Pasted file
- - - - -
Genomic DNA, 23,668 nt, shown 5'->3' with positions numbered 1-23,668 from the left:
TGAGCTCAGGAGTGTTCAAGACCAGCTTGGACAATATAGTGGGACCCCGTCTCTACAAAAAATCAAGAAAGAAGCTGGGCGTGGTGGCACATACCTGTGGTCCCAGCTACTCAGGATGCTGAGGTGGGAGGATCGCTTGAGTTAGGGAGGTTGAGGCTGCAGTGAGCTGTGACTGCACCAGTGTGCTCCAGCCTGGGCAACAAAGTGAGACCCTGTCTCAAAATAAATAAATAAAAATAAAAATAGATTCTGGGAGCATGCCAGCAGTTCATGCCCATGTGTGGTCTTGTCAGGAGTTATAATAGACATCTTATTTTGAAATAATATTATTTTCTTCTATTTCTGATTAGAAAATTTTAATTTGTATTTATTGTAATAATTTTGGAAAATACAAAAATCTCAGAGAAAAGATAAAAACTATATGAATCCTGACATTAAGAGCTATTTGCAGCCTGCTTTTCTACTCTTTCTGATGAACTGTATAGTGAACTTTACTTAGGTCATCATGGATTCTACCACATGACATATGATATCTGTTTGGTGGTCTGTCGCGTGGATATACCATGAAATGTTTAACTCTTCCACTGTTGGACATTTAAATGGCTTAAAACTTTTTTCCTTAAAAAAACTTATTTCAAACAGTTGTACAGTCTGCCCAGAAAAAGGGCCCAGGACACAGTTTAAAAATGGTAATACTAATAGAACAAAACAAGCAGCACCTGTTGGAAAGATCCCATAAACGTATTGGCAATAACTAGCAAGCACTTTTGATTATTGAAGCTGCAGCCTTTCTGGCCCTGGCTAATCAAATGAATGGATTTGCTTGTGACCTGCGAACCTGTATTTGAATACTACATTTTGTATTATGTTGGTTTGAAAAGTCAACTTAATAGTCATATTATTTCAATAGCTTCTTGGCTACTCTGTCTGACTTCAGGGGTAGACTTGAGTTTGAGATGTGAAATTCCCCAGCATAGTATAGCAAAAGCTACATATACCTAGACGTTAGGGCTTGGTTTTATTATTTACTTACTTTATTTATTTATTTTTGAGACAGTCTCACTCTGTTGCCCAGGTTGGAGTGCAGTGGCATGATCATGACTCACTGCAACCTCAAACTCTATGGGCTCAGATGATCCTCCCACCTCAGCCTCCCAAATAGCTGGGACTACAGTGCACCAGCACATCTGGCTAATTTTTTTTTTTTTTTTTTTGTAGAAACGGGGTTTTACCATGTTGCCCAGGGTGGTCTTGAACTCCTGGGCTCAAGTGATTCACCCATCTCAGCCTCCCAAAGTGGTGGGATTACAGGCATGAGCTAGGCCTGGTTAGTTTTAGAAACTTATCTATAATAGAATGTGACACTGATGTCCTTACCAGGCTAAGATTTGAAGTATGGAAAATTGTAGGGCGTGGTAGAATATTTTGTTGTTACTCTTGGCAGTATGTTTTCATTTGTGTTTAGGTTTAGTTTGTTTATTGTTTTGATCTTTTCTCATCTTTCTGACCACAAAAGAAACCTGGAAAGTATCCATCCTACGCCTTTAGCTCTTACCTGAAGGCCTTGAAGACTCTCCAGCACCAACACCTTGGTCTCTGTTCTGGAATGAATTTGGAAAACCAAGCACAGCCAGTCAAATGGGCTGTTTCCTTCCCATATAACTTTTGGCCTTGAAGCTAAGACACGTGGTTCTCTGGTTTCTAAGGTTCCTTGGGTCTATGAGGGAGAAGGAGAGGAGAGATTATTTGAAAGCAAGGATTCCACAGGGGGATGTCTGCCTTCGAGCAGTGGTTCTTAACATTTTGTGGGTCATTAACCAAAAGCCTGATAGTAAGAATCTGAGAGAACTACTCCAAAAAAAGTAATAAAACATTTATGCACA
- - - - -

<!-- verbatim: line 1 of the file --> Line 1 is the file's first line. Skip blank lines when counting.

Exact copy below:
Genomic DNA, 23,668 nt, shown 5'->3' with positions numbered 1-23,668 from the left: